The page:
Houston Symphony Magazine From the Orchestra January 2012

On behalf of all my fellow musicians, welcome to Jones Hall and what we hope will be a very memorable concert of the Houston Symphony. This month we are excited to spend three weeks in an intensive focus on the works of Sergei Rachmaninoff, a composer who is a perennial favorite of musicians and audiences alike. From his birth in Imperialist Russia in 1873 to his death in Los Angeles in 1943, Rachmaninoff's life spanned a time of incredible cultural and technological change. Rachmaninoff was in many ways a natural successor to Tchaikovsky, who had encouraged Rachmaninoff's first compositions, but Tchaikovsky's death and negative critical reaction to Rachmaninoff's first symphony sent him into a three year long depression that nearly ended his career. It was only after a long personal struggle that he regained the courage to compose and experienced the great triumph on his second piano concerto (still one of the most popular of all piano concertos today).

While most modern audiences know Rachmaninoff only as a composer, he was also one of the greatest pianists of all time and left a substantial catalog of recordings, including all of his own piano concertos. Performing was a financial necessity brought on by his exile from Russia following the revolution, but his incredibly large hands combined an amazingly facile, quicksilver touch with power and depth. Though the sound quality of the old recordings doesn't live up to modern standards, I highly recommend seeking out Rachmaninoff's recordings- many feel they set a musical standard without equal.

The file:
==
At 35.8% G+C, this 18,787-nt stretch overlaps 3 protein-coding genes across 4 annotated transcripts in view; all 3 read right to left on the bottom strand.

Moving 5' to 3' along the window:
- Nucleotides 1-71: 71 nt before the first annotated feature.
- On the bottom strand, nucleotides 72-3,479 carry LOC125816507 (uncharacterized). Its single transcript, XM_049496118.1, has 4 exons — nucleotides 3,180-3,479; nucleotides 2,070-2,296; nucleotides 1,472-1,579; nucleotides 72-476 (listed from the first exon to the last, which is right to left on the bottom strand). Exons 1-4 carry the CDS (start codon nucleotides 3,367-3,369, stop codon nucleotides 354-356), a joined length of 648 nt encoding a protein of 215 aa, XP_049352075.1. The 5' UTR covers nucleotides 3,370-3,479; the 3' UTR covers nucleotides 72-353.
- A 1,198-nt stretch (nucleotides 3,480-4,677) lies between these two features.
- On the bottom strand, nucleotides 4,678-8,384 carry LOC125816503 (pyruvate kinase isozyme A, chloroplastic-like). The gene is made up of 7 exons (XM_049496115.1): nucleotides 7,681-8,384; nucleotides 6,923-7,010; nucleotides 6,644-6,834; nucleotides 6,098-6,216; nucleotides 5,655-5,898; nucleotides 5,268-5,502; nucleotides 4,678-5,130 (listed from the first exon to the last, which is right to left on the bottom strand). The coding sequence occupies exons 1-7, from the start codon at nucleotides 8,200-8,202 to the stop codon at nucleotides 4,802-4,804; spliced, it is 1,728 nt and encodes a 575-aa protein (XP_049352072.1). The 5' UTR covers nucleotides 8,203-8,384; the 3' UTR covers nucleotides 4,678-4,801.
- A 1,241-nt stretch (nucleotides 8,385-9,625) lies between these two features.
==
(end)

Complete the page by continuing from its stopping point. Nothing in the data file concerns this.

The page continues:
In the rapidly modernizing western world, Rachmaninoff - tall, dour (Stravinsky once described him as “Six feet of Russian Gloom”- in fact he was 6'6”!) perfectly dressed and impeccably mannered- was seen by many in his time as a holdout from a bygone era. Atonal and dissonant trends in art music were ascendant by the middle of the 20th century and this man with a genius for writing instantly lovable melody seemed to many to be a musical dinosaur. A decade after his death, scholarly articles insisted that the taste for his music would soon fade. Instead, Rachmaninoff has become perhaps the most beloved composer of the 20th century, with his music appearing not only in concert halls but often in movie soundtracks and popular songs. What is it about Rachmaninoff that moves audience and musicians alike? For me, his music evokes emotions that no other composer can reach. The combination of brooding intensity and ravishing beauty brings forth feelings I couldn't have imagined, but that instantly connect me to his inner world. I never tire of playing his music- there is always something new to find. Or, as Rachmaninoff himself said, “Music is enough for a lifetime, but a lifetime is not enough for music” Enjoy the concert!